Dudley said the Fed is unlikely to follow any particular set guidelines, such as the Taylor Rule, when deciding when and how to hike rates. The rule offers guides about increasing rates according to levels of unemployment and inflation, but Dudley said "monetary policy cannot be put on autopilot guided only by a fixed policy rule."
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"The fact that market participants have set forward rates so low has presumably led to a more accommodative set of financial market conditions, such as the level of bond yields and the equity market's valuation, that are more supportive to economic growth," he said, according tp prepared remarks.
"If such compression in expected forward short-term rates were to persist even after the FOMC begins to raise short-term interest rates, then, all else equal, it would be appropriate to choose a more aggressive path of monetary policy normalization as compared to a scenario in which forward short-term rates rose significantly, pushing bond yields significantly higher," he added.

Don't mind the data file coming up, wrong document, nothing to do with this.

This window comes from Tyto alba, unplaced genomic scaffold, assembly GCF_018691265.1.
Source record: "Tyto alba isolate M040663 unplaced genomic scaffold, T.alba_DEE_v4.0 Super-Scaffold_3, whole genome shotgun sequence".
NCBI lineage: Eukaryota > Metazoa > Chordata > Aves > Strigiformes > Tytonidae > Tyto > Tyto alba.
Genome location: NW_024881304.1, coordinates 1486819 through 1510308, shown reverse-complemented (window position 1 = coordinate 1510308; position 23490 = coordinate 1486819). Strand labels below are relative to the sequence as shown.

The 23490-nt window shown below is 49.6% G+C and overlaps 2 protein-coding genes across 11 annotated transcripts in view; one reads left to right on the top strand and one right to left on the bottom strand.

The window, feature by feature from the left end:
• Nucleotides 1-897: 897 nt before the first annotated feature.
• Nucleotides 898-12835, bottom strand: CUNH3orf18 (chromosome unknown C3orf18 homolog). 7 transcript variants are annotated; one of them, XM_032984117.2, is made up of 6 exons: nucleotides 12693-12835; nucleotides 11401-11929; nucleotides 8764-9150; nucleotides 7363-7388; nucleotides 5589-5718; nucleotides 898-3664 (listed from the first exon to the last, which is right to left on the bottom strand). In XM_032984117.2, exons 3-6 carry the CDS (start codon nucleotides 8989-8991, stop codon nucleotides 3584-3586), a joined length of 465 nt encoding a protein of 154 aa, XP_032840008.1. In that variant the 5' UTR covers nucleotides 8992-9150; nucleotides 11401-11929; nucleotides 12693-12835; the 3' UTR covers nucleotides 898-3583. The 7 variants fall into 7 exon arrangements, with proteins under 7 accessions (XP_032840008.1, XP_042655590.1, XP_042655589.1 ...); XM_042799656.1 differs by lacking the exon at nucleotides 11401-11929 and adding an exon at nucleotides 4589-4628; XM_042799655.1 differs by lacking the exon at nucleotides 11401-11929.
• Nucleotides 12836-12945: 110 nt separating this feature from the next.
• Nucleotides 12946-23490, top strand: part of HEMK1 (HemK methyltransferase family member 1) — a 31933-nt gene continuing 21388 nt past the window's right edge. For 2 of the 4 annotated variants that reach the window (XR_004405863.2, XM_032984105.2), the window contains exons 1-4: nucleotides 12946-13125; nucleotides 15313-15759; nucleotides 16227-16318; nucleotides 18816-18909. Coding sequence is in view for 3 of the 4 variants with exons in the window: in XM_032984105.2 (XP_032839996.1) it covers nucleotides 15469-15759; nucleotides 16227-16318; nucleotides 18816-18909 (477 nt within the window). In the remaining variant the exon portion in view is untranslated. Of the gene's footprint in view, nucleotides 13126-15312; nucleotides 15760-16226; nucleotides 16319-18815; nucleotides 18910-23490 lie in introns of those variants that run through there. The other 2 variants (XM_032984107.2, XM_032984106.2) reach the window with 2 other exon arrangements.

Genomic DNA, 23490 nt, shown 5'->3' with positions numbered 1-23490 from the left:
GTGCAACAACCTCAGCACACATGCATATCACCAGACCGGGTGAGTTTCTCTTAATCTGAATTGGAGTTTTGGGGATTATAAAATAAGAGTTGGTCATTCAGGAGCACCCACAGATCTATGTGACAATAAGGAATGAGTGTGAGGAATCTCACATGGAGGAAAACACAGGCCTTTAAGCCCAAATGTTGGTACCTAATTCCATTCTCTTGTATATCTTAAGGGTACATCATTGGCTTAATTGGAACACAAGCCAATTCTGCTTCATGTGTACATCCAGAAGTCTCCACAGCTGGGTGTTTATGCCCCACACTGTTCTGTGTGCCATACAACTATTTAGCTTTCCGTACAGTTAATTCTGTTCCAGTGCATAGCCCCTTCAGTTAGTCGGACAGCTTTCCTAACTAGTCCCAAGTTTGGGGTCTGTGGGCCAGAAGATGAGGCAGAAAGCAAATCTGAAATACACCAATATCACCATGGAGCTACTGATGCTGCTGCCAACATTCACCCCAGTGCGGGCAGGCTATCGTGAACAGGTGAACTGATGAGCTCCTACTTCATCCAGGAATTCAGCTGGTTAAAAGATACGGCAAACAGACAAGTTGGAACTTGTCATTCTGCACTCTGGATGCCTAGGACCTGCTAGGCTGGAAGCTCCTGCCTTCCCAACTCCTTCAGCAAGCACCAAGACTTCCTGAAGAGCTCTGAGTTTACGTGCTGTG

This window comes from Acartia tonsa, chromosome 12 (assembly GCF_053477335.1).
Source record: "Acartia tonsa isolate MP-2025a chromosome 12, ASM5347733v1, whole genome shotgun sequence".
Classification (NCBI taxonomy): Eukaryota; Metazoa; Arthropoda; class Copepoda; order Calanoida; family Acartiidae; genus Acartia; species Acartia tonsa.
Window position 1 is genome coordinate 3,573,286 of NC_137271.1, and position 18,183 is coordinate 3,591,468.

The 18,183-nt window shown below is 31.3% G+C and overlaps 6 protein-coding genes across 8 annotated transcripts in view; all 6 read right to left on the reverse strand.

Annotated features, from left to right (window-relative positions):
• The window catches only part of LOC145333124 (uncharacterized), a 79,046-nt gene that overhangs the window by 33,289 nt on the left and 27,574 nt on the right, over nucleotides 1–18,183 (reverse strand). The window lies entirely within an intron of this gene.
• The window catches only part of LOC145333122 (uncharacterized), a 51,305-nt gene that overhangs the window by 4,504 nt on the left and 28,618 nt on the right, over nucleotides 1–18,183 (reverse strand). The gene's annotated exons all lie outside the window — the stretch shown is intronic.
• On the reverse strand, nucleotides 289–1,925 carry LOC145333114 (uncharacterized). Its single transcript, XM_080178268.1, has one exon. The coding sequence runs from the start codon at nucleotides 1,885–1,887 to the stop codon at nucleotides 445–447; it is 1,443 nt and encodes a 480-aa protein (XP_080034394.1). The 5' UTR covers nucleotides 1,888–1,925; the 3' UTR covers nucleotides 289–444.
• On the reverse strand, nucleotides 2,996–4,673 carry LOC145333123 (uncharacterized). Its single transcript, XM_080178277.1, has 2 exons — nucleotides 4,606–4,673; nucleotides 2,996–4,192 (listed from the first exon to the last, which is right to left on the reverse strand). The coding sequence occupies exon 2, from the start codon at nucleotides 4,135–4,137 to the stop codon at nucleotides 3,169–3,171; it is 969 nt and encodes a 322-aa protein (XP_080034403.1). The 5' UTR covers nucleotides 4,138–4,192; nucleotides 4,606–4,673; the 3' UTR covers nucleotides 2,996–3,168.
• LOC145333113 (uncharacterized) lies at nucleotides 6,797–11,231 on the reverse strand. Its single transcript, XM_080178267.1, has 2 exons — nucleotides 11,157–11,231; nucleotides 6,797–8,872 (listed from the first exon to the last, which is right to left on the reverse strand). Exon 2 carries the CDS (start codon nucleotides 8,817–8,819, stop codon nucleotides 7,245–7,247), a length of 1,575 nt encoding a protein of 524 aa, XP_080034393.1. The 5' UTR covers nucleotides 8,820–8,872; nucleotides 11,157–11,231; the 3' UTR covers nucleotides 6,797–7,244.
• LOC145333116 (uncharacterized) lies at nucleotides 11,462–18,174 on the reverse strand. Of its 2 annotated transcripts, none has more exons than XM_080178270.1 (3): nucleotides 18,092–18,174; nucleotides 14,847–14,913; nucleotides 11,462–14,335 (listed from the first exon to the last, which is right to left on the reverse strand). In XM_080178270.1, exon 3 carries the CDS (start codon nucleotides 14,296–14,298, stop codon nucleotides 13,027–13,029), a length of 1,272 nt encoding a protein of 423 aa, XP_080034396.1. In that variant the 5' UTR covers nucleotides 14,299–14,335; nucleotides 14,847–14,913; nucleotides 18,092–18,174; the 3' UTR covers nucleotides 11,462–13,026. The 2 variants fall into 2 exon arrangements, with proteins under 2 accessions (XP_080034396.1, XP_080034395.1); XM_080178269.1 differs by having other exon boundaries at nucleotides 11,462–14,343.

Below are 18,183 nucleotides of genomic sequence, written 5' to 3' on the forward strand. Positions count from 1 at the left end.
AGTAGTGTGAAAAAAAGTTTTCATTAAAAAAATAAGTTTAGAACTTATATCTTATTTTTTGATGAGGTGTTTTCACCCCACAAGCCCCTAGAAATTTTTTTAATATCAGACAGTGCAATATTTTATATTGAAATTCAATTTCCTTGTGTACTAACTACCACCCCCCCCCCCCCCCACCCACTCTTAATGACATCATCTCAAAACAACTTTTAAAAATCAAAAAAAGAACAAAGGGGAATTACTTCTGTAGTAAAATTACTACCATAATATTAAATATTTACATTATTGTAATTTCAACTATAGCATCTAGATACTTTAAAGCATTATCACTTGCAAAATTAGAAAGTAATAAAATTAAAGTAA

Dudley said rates have remained where they are in the U.S. partly because of similar action in Europe and Japan.
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On economic issues, he said it's too early to say whether growth is stuck in slow mode over a long period of time—so-called secular stagnation—but he did say gross domestic product growth will remain muted over the medium term.
"I do think that the real potential GDP growth rate will be lower over the medium term, held down by much slower growth of labor input and an anticipated continuation of lackluster productivity growth performance," he said.
Also, he predicted that the long-run funds rate will be 3.5 percent.